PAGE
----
Conclave gag order dates to 1274
A gag order was issued to the cardinals prior to the concave to select the new pope. Who has the authority over the cardinals to issue such an edict?
The pope has the authority.
According to the Catholic Encyclopedia, the decision to cloak the selection of a pope in secrecy was issued by Pope Gregory X in 1274. His decision was influenced by political interference that was causing succession to lag, sometimes for years. The position had sat empty for three years before he was elected in 1271.
At the Second Council of Lyons in 1274, Pope Gregory X decreed that the cardinals should be locked in seclusion until they had selected a new pope.
When they are in place, nowadays in the Sistine Chapel, the cardinals take this oath of secrecy:
"In a particular way, we promise and swear to observe with the greatest fidelity and with all persons, clerical or lay, secrecy regarding everything that in any way relates to the election of the Roman Pontiff and regarding what occurs in the place of the election, directly or indirectly related to the results of the voting; we promise and swear not to break this secret in any way, either during or after the election of the new Pontiff, unless explicit authorization is granted by the same Pontiff; and never to lend support or favor to any interference, opposition or any other form of intervention, whereby secular authorities of whatever order and degree or any group of people or individuals might wish to intervene in the election of the Roman Pontiff."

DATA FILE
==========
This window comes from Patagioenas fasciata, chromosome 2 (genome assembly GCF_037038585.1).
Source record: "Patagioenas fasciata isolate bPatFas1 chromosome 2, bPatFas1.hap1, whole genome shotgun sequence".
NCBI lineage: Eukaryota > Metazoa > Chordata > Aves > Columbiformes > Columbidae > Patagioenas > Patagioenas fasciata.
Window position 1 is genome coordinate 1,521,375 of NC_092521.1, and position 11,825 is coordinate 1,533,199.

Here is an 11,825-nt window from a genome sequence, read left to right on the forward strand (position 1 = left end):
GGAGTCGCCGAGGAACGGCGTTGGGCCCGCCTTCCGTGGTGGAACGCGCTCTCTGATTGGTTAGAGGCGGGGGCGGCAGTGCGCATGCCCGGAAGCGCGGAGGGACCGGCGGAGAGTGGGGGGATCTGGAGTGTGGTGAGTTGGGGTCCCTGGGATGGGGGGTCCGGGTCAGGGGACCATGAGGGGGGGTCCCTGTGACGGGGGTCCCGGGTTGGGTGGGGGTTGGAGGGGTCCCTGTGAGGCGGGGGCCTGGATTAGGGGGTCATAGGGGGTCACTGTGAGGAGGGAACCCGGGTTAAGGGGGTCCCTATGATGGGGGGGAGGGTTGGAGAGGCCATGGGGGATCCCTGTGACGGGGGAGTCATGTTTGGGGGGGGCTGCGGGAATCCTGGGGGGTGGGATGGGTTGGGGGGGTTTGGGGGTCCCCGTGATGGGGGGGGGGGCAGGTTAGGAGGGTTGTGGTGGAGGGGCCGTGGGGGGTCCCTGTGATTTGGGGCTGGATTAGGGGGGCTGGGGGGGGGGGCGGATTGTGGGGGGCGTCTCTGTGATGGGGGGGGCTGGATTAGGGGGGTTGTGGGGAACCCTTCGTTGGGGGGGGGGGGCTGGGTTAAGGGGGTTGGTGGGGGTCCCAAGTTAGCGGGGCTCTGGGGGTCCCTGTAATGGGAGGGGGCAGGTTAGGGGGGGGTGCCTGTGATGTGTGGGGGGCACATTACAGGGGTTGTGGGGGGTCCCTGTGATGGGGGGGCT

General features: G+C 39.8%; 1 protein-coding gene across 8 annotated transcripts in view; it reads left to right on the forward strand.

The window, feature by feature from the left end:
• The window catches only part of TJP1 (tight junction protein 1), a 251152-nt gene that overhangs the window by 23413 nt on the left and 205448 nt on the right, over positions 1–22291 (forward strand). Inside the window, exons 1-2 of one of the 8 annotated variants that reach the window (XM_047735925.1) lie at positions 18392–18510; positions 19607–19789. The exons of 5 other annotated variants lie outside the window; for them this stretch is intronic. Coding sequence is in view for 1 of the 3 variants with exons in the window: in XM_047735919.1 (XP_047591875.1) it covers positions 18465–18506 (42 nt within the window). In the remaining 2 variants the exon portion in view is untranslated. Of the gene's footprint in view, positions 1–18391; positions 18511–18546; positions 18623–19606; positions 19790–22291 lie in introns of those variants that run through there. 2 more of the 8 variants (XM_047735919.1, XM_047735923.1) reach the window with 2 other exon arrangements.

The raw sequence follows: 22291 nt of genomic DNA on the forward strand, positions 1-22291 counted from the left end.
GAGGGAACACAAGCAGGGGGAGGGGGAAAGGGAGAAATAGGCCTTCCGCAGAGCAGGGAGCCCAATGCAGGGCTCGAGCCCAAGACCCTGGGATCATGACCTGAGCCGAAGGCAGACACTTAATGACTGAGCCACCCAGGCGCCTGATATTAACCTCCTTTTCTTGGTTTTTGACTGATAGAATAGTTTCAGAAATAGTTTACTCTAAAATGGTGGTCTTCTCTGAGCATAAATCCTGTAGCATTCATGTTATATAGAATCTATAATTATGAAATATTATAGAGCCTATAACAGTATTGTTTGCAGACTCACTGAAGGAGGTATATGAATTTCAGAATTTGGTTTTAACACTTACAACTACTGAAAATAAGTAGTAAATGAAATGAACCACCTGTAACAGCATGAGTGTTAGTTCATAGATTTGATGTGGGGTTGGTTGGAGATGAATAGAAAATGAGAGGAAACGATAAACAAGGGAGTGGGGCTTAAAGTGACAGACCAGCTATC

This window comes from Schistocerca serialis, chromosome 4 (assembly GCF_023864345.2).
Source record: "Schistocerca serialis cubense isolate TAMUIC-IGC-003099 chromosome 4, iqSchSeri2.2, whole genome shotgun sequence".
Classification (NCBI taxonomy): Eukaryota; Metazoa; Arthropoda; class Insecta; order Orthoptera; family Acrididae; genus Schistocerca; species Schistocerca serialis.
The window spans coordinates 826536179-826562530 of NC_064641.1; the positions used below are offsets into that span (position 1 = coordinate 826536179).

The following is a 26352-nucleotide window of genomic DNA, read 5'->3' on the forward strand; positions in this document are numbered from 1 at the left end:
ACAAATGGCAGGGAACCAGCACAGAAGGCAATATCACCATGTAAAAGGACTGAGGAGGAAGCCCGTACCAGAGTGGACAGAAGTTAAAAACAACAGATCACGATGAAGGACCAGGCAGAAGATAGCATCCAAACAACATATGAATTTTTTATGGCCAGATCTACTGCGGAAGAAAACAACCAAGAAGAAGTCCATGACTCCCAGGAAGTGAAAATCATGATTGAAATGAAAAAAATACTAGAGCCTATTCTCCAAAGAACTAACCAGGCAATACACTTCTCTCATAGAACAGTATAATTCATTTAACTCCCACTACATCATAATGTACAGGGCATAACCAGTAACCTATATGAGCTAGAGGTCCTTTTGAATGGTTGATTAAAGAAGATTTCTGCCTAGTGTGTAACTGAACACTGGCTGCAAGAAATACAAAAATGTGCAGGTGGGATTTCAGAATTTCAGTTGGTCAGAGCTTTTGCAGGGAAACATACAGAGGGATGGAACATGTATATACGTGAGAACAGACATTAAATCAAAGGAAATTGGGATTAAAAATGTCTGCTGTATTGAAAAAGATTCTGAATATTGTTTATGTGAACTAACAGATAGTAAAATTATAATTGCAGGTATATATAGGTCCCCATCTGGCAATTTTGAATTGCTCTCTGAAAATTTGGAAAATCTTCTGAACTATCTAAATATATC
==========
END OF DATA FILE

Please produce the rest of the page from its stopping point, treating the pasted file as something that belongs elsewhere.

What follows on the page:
But the cardinals aren't the only ones sworn to stay silent about the activities. According to the New York Times, "the secretary of the College of Cardinals, priests for cardinal confessions, doctors, nurses, elevator operators, security officers, cleaning and meal crews and minibus drivers who all serve the cardinals" — about 90 people — also took the oath.
And there are measures to address modern technology. TV, radio, newspapers and the Internet are banned. The New York Times reported that jamming devices are installed to prevent cell phone service, and technicians sweep the chapel for bugs and video devices.
Pope gets perks, but not pay
What is the salary of the pope?
The pope isn't paid, according to published reports. In 2009, Esquire magazine was told by a Vatican spokesman that "The Holy Father doesn't receive a salary, and the complete organisms of the Holy See provide or foresee to the needs of the daily activity of the Holy Father."
There are plenty of benefits that go along with the pressure of being the spiritual leader of about 1.2 billion Catholics. The pope has a grand 10-room apartment on top of the Apostolic Palace, the hilltop retreat named Castel Gandolfo, a fleet of specially outfitted Mercedes SUVs, cooks, a personal secretary, a butler, stylish robes and shoes, among other perks of the job.